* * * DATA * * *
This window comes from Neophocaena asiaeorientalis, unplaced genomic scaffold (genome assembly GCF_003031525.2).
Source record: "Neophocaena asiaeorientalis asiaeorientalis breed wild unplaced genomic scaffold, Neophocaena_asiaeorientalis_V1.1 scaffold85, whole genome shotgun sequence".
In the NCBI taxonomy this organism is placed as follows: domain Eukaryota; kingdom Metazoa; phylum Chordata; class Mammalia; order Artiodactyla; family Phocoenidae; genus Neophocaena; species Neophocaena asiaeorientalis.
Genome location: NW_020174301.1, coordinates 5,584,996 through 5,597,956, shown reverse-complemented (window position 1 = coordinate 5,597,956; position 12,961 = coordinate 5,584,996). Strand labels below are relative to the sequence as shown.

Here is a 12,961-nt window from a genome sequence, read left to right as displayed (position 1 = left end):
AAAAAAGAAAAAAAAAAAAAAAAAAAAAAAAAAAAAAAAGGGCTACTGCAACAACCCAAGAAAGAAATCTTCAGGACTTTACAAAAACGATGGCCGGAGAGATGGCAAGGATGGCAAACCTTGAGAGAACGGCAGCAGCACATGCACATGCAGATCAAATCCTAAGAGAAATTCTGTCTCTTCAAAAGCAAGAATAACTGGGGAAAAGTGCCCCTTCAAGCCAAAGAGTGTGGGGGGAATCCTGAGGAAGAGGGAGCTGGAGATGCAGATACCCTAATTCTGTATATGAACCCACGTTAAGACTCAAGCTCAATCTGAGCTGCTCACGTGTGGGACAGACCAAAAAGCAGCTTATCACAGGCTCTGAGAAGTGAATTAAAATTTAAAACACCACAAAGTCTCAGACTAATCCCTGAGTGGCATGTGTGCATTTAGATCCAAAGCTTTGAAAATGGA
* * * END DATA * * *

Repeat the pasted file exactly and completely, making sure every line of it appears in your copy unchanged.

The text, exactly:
This window comes from Neophocaena asiaeorientalis, unplaced genomic scaffold (genome assembly GCF_003031525.2).
Source record: "Neophocaena asiaeorientalis asiaeorientalis breed wild unplaced genomic scaffold, Neophocaena_asiaeorientalis_V1.1 scaffold85, whole genome shotgun sequence".
In the NCBI taxonomy this organism is placed as follows: domain Eukaryota; kingdom Metazoa; phylum Chordata; class Mammalia; order Artiodactyla; family Phocoenidae; genus Neophocaena; species Neophocaena asiaeorientalis.
Genome location: NW_020174301.1, coordinates 5,584,996 through 5,597,956, shown reverse-complemented (window position 1 = coordinate 5,597,956; position 12,961 = coordinate 5,584,996). Strand labels below are relative to the sequence as shown.

Here is a 12,961-nt window from a genome sequence, read left to right as displayed (position 1 = left end):
AAAAAAGAAAAAAAAAAAAAAAAAAAAAAAAAAAAAAAAGGGCTACTGCAACAACCCAAGAAAGAAATCTTCAGGACTTTACAAAAACGATGGCCGGAGAGATGGCAAGGATGGCAAACCTTGAGAGAACGGCAGCAGCACATGCACATGCAGATCAAATCCTAAGAGAAATTCTGTCTCTTCAAAAGCAAGAATAACTGGGGAAAAGTGCCCCTTCAAGCCAAAGAGTGTGGGGGGAATCCTGAGGAAGAGGGAGCTGGAGATGCAGATACCCTAATTCTGTATATGAACCCACGTTAAGACTCAAGCTCAATCTGAGCTGCTCACGTGTGGGACAGACCAAAAAGCAGCTTATCACAGGCTCTGAGAAGTGAATTAAAATTTAAAACACCACAAAGTCTCAGACTAATCCCTGAGTGGCATGTGTGCATTTAGATCCAAAGCTTTGAAAATGGA